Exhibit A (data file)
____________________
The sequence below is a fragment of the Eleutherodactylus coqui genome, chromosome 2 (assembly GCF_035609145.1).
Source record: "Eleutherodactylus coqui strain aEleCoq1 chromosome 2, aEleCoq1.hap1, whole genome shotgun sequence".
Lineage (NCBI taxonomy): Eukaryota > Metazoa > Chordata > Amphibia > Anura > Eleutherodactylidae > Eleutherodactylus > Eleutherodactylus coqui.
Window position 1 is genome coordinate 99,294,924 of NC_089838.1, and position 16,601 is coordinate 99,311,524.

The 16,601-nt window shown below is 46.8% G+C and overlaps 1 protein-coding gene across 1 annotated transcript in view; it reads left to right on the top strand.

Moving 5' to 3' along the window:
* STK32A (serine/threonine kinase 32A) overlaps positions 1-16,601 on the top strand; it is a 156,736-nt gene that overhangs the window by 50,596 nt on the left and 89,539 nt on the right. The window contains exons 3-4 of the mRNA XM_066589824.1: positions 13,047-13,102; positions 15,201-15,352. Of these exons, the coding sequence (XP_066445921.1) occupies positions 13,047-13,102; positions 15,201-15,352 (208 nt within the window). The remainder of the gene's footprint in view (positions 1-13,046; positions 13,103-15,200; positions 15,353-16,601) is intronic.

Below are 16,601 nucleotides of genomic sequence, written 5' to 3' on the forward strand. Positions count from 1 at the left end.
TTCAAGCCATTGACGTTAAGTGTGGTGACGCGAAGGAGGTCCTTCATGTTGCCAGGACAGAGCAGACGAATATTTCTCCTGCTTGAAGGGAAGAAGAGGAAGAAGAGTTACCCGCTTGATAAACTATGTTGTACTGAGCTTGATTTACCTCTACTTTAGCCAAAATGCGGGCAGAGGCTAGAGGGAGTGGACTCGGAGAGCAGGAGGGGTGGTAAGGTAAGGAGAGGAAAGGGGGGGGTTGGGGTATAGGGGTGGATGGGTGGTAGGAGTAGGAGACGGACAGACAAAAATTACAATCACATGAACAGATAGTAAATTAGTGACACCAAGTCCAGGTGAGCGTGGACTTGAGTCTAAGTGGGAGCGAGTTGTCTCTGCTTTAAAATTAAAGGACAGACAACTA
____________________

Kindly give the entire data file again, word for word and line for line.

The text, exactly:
The sequence below is a fragment of the Eleutherodactylus coqui genome, chromosome 2 (assembly GCF_035609145.1).
Source record: "Eleutherodactylus coqui strain aEleCoq1 chromosome 2, aEleCoq1.hap1, whole genome shotgun sequence".
Lineage (NCBI taxonomy): Eukaryota > Metazoa > Chordata > Amphibia > Anura > Eleutherodactylidae > Eleutherodactylus > Eleutherodactylus coqui.
Window position 1 is genome coordinate 99,294,924 of NC_089838.1, and position 16,601 is coordinate 99,311,524.

The 16,601-nt window shown below is 46.8% G+C and overlaps 1 protein-coding gene across 1 annotated transcript in view; it reads left to right on the top strand.

Moving 5' to 3' along the window:
* STK32A (serine/threonine kinase 32A) overlaps positions 1-16,601 on the top strand; it is a 156,736-nt gene that overhangs the window by 50,596 nt on the left and 89,539 nt on the right. The window contains exons 3-4 of the mRNA XM_066589824.1: positions 13,047-13,102; positions 15,201-15,352. Of these exons, the coding sequence (XP_066445921.1) occupies positions 13,047-13,102; positions 15,201-15,352 (208 nt within the window). The remainder of the gene's footprint in view (positions 1-13,046; positions 13,103-15,200; positions 15,353-16,601) is intronic.

Below are 16,601 nucleotides of genomic sequence, written 5' to 3' on the forward strand. Positions count from 1 at the left end.
TTCAAGCCATTGACGTTAAGTGTGGTGACGCGAAGGAGGTCCTTCATGTTGCCAGGACAGAGCAGACGAATATTTCTCCTGCTTGAAGGGAAGAAGAGGAAGAAGAGTTACCCGCTTGATAAACTATGTTGTACTGAGCTTGATTTACCTCTACTTTAGCCAAAATGCGGGCAGAGGCTAGAGGGAGTGGACTCGGAGAGCAGGAGGGGTGGTAAGGTAAGGAGAGGAAAGGGGGGGGTTGGGGTATAGGGGTGGATGGGTGGTAGGAGTAGGAGACGGACAGACAAAAATTACAATCACATGAACAGATAGTAAATTAGTGACACCAAGTCCAGGTGAGCGTGGACTTGAGTCTAAGTGGGAGCGAGTTGTCTCTGCTTTAAAATTAAAGGACAGACAACTA